-320 Feet

Distance Round Trip:

3.0 miles

Approximate Time Round Trip:

Families with Kids: Not recommended

Experienced Snowshoers: 2.5 to 3 hours

Inexperienced Snowshoers: Not recommended

Trailhead Location:

In Blue Mountain Lake follow Route 28 toward Raquette Lake for just under 10-miles to the trailhead. This trailhead is located on the left about 0.3 miles past the entrance to Golden Beach Campground. Look for a metal gate across a dirt access road. There is no trailhead sign. Parking in winter is a bit tricky, but it should be regularly plowed out.

Difficulty: 1=easiest, 5=hardest

Three: Mainly due to lack of use and the need to break trail

Additional Important Information:

The old road continues through to Sagamore Lake and Great Camp Sagamore, if you wanted to spot a car on that end.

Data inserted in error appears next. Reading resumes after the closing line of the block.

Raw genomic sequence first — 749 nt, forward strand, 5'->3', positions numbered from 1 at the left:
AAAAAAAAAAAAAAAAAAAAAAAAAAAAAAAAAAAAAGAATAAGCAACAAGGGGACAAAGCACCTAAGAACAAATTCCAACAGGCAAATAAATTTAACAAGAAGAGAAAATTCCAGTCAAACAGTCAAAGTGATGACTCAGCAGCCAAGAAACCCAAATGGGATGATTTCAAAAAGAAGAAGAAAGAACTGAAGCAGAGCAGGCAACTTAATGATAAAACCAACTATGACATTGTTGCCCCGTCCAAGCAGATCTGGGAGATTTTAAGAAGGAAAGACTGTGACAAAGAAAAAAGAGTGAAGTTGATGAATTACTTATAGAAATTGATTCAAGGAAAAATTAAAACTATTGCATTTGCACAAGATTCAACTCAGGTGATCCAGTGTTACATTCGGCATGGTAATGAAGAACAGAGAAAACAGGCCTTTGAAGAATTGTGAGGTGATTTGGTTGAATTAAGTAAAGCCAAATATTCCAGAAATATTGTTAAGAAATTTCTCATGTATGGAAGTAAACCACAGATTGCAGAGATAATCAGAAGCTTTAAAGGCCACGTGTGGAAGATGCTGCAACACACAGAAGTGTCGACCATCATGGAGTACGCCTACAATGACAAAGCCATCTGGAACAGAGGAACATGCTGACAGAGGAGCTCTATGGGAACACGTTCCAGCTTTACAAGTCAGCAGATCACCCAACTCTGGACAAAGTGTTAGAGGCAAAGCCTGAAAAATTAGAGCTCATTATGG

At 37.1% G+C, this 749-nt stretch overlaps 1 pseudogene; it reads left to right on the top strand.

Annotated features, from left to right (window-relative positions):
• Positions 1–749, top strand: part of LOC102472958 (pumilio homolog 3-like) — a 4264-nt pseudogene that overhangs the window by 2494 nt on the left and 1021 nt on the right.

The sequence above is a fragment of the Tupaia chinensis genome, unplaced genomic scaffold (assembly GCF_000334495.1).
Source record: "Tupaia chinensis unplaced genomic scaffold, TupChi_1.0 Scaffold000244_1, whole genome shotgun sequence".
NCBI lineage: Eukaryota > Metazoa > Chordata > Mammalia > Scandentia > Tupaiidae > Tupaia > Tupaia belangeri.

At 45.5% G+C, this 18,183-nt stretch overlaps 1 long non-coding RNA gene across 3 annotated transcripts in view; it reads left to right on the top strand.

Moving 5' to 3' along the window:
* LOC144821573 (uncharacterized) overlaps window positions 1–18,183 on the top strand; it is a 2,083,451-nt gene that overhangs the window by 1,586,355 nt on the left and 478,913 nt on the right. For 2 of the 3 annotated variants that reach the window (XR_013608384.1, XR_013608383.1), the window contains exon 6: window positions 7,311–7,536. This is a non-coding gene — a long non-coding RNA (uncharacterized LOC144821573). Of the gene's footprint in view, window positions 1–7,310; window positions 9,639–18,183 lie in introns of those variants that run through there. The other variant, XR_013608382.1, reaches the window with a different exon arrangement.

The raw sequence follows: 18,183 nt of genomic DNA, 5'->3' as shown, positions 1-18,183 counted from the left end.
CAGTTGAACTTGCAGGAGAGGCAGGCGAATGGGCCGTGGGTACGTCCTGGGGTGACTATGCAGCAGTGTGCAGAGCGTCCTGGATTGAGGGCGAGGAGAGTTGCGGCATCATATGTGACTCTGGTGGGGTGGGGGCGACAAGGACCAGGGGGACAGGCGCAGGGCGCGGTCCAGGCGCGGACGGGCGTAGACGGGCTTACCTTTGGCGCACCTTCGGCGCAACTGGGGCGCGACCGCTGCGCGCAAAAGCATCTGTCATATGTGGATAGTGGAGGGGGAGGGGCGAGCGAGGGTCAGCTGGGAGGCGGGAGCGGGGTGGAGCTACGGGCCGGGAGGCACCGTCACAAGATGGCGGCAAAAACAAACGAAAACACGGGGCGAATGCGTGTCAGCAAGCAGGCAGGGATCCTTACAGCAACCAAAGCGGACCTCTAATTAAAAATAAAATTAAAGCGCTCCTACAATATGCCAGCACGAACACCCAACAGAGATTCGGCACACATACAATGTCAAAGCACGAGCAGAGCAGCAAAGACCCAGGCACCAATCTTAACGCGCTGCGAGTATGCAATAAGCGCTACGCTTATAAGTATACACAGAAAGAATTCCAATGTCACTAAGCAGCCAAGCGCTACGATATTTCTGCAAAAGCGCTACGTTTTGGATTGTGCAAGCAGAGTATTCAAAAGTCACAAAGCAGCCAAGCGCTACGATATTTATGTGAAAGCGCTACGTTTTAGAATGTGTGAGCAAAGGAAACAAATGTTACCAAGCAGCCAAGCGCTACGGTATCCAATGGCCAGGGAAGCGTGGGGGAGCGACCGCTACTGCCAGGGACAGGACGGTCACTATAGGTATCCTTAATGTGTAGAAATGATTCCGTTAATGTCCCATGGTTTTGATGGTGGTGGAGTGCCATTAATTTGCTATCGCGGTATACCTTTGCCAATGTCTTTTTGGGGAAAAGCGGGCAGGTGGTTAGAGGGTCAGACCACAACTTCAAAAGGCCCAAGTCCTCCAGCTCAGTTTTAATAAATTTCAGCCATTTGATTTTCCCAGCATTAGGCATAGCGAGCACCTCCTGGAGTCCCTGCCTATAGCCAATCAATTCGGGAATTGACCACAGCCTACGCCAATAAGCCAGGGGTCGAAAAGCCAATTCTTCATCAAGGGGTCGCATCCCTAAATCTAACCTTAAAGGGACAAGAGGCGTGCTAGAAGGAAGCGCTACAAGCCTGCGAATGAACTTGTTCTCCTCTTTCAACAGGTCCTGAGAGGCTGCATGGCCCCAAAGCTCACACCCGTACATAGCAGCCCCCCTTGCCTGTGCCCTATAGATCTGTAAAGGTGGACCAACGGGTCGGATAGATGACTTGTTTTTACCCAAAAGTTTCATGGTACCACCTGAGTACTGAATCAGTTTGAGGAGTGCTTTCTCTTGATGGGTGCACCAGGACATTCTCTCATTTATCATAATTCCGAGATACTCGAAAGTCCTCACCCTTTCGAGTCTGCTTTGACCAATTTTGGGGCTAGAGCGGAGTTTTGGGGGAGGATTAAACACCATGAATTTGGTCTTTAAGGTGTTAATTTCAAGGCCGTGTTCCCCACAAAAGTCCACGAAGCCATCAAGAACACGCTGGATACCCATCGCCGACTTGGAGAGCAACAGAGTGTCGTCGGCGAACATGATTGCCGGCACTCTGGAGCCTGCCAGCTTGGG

Death Falls

Winter Overview and Trail Conditions:

Passing by the gate you will be on an old access road that brings you through an open field with the brook to your left. As you continue through you may notice a split in the trail. Right will lead you around to Estelle Pond, the left fork will lead to the base of the falls. You will have a small stream crossing to where you will be able to see the falls to your right.

Ascent:

-20 Feet

Distance Round Trip:

0.6 miles

Approximate Time Round Trip:

Families with Kids: 30 minutes

Experienced Snowshoers: 20 minutes

Out of Shape Snowshoers: 30 minutes

Trailhead Location:

In Blue Mountain Lake follow Route 28 toward Raquette Lake for just under 10-miles to the trailhead. This trailhead is located on the left about 0.3 miles past the entrance to Golden Beach Campground. Look for a metal gate across a dirt access road. There is no trailhead sign. Parking in winter is a bit tricky, but it should be regularly plowed out.

Difficulty: 1=easiest, 5=hardest

One: This is a very short and easy trail, a perfect spot to recreate with the entire family.

Additional Important Information:

Do not go to the top of the falls in the winter it is a very slippery and dangerous location.